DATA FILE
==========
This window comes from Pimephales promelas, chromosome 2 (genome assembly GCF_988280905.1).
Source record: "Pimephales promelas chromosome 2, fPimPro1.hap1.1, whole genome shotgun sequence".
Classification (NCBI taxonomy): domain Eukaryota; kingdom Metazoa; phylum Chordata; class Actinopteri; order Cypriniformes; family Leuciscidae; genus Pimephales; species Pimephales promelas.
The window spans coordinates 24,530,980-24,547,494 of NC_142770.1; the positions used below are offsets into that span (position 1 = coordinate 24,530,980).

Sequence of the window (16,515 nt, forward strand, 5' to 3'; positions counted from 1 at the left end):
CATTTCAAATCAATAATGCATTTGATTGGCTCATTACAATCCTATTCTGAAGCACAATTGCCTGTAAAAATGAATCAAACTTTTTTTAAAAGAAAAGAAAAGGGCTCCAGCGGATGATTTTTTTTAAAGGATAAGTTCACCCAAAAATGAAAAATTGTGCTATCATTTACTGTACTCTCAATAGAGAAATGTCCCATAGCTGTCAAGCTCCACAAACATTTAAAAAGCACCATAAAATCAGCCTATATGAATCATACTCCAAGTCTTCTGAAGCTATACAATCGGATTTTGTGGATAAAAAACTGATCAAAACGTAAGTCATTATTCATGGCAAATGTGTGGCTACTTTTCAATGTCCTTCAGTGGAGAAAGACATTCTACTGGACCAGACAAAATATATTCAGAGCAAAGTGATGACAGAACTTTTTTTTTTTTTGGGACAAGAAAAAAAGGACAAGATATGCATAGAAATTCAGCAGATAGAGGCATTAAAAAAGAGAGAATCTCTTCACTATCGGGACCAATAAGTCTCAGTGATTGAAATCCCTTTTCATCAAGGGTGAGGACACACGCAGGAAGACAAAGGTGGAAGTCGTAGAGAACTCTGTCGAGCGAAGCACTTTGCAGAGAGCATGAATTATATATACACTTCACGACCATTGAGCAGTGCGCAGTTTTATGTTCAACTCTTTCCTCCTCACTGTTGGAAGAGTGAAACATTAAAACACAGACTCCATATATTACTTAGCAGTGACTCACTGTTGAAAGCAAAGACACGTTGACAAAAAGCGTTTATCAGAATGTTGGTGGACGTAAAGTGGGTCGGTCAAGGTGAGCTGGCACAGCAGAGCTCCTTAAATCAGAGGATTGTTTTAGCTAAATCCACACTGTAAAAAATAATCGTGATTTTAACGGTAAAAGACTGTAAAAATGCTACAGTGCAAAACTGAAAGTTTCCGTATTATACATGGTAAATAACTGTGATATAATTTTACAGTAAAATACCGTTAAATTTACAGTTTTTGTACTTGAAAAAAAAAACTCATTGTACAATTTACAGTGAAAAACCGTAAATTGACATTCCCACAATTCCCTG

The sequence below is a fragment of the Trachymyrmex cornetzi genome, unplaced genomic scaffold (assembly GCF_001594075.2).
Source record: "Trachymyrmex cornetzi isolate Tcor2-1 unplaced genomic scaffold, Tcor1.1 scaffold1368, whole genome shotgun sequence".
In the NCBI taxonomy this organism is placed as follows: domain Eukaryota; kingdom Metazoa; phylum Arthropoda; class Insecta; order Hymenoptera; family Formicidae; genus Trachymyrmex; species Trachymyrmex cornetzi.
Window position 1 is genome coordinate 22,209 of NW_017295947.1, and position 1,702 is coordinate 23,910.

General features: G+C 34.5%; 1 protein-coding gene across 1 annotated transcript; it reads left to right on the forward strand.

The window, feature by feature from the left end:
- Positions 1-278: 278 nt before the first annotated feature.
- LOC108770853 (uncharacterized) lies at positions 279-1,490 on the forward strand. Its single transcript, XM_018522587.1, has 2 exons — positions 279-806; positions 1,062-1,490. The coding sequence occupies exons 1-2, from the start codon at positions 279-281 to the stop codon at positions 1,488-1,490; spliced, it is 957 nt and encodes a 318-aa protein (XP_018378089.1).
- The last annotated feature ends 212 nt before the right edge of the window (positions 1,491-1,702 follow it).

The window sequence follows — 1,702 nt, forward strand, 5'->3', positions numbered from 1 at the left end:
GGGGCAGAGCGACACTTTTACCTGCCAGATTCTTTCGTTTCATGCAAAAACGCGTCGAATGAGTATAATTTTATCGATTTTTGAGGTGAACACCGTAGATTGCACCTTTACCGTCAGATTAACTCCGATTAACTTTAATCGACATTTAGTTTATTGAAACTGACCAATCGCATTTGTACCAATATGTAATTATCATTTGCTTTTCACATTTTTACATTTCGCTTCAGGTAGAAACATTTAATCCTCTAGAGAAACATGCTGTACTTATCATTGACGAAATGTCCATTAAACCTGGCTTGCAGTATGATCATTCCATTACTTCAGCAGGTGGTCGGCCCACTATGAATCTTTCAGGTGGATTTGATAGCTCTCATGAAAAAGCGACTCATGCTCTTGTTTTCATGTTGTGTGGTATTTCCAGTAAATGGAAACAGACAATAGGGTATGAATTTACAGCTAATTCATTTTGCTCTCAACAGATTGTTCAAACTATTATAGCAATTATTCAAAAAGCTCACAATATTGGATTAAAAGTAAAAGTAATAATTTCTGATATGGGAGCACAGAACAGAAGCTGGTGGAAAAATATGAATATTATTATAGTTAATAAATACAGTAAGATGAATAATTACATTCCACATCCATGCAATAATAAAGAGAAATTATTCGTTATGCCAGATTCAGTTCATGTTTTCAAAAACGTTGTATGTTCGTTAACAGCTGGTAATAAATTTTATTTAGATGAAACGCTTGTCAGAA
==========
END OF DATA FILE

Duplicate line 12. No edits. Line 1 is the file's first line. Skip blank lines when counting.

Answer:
The window, feature by feature from the left end: